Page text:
. take measures to register associated domain names and protect their brand online;
. communicate their brand values more explicitly and prominently through their web sites    to improve positioning through the “online shop window”;
. develop two-way communication between retailer and customers, and customer to customer; and
. further advance the notion of using the web site as a venue and forum through which retailers build brand community.”

Developing two-way communication between retailers and customers, and between customers, is a topic of particular interest to this blog. Social media are likely to be particularly important in the future of shopping.


Jennifer Rowley, (2009) “Online branding strategies of UK fashion retailers”, Internet Research, Vol. 19 Iss: 3, pp.348 – 369

Shopping vs. Investment

There was an interesting article in the October 28, 2011 New York Times titled “It’s Consumer Spending, Stupid“. The author of the article argues that, contrary to the majority of American public opinion, lower corporate taxes and greater profits do not lead to growth. He claims that consumer spending is a much greater engine of growth.

I’m no economist, but there doesn’t seem to be a lot of hard evidence that tax cuts for the wealthy and for corporations do in fact fuel growth. However, rather than musing about appropriate levels of taxation, which is outside the scope of this blog, let’s focus on shopping, the other side of the issue. Is shopping, and consumption in general, the main engine of growth?

But first one more thought about taxation. Could the article be part of Amazon’s campaign to eradicate sales taxes for online retail? Probably not, unless you are a conspiracy theorist, but perhaps we are seeing the beginnings of a switch in the anti-tax movement from corporate and individual taxes to sales taxes.

Personally, I’ve tended to think that sales taxes are a relatively good way to raise money, especially when they are placed on luxury items or items such as tobacco and alcohol which are harmful in large quantities. An example of the benefits of a sales tax is given by the government of Canada, which, after heading towards a fiscal meltdown in the early 1990s managed to run some surpluses and improve its books on the back of the newly introduced Goods and Services Tax.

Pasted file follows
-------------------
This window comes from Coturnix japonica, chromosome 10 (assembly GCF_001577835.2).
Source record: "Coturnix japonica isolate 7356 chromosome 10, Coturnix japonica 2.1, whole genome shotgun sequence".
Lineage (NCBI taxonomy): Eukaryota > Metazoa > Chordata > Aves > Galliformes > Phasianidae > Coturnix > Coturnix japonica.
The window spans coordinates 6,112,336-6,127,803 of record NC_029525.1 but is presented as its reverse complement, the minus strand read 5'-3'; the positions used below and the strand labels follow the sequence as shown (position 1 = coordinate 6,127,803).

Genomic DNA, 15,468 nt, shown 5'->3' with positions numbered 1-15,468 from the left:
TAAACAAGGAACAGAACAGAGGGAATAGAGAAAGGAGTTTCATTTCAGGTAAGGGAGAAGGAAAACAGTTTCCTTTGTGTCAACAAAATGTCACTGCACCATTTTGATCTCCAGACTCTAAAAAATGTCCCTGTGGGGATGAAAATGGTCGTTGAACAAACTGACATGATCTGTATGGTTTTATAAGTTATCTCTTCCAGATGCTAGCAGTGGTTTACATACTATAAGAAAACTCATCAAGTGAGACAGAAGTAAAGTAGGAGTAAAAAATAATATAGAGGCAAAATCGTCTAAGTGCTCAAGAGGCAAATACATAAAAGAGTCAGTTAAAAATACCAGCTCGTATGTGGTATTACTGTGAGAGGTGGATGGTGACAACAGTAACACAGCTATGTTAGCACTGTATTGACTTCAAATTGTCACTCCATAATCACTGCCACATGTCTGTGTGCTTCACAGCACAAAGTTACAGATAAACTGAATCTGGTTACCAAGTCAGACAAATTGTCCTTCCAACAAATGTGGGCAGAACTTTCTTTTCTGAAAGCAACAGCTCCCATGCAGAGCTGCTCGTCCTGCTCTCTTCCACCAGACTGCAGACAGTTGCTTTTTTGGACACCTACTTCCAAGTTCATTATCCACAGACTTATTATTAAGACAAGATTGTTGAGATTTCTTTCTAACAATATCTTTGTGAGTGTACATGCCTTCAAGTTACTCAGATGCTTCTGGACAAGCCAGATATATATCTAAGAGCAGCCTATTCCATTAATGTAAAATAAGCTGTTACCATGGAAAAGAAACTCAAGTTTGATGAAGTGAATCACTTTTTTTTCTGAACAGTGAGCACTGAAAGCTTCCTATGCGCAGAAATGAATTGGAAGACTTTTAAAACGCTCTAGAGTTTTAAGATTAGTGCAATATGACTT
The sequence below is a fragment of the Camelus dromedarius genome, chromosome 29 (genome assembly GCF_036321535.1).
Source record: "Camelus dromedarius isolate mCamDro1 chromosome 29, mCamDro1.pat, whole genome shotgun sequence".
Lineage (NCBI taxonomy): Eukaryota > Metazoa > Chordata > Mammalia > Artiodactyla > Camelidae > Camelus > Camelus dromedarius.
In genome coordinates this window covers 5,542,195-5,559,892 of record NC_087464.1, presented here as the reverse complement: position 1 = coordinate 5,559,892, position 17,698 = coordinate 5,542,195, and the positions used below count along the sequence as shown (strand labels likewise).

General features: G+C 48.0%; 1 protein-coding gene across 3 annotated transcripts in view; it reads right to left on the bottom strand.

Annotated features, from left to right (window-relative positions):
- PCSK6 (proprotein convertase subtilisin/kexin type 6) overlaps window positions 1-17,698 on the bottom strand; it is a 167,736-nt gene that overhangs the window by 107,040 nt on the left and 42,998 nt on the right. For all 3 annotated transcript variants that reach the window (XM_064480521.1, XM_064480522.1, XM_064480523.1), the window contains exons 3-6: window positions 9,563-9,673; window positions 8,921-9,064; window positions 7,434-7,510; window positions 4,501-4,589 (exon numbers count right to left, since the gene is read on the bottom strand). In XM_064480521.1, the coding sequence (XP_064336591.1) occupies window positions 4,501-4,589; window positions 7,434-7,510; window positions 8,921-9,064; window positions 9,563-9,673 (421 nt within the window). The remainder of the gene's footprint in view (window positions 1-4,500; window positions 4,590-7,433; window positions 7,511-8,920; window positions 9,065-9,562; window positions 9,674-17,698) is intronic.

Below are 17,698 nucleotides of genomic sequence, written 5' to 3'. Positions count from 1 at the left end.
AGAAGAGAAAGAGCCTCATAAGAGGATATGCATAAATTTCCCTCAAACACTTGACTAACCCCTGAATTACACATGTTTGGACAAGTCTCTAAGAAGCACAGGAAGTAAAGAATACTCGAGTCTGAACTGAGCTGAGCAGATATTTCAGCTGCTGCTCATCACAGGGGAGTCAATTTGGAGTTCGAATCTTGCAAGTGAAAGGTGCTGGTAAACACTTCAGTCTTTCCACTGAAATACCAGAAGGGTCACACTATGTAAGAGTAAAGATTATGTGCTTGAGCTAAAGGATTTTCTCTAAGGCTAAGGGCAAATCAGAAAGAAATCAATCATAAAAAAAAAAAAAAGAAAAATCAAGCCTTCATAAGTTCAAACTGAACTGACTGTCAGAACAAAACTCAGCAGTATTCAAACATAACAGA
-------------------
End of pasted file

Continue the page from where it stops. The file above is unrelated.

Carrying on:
So what’s an advocate of shopping to think? Are sales taxes an evil restraint of trade or the price of civilized society? And more generally, how good is consumption?

Economists tell us that growth is good and they target growth rates of around 2% both in economic activity and in inflation of the currency. Will this be true in the era of declining or steady population that much of the world has or will be entering?

In this blog we will continue to argue that shopping is good, and that consumption, particularly when it is related to gifting and to quality items, that demonstrate good taste, can’t be wrong. Putting people to work and giving them meaning in their lives is one of the most important functions of any society. Retail is one of the largest sources of jobs. And online retail? Well, that’s an interesting question. But by giving people a place to spend their dollars easily and efficiently it is making retail more efficient, and it gives people a motivation to work in order to earn those dollars.

So let’s not get caught up in a debate between yachts and handbags, shopping is the one area of life that continues to advance and improve. No matter which side of the political spectrum you are on, you probably love your smartphone.

Apple, Google and Digital Media

One of the many innovations largely due to Steve Jobs and Apple was the monetization of digital content through it’s iTunes store. It’s easy to forget now but there was a time when people were starting to believe that “information wants to be free”. That may still be true to a large extent for newspaper content, but it is no longer true for music, many software applications and games, nor is it true for best selling books. By monetizing content at lower prices iTunes put a firewall around the free content movement.

By all accounts the new biography of Steve Jobs paints him as fiercely competitive (how could it have been otherwise?). This must have led to some interesting encounters given the many people with Apple connections who had moved to Google in the past decade.

Of particular interest in the book is a meeting Jobs had with Google’s Eric Schmidt in 2010. Jobs reportedly told Schmidt, “If you offer me $5 billion, I won’t want it. I’ve got plenty of money. I want you to stop using our ideas in Android, that’s all I want.”

It must have been an interesting meeting given that Schmidt had been on the Apple Board of Directors between 2006 and 2009.

More on the Kindle Fire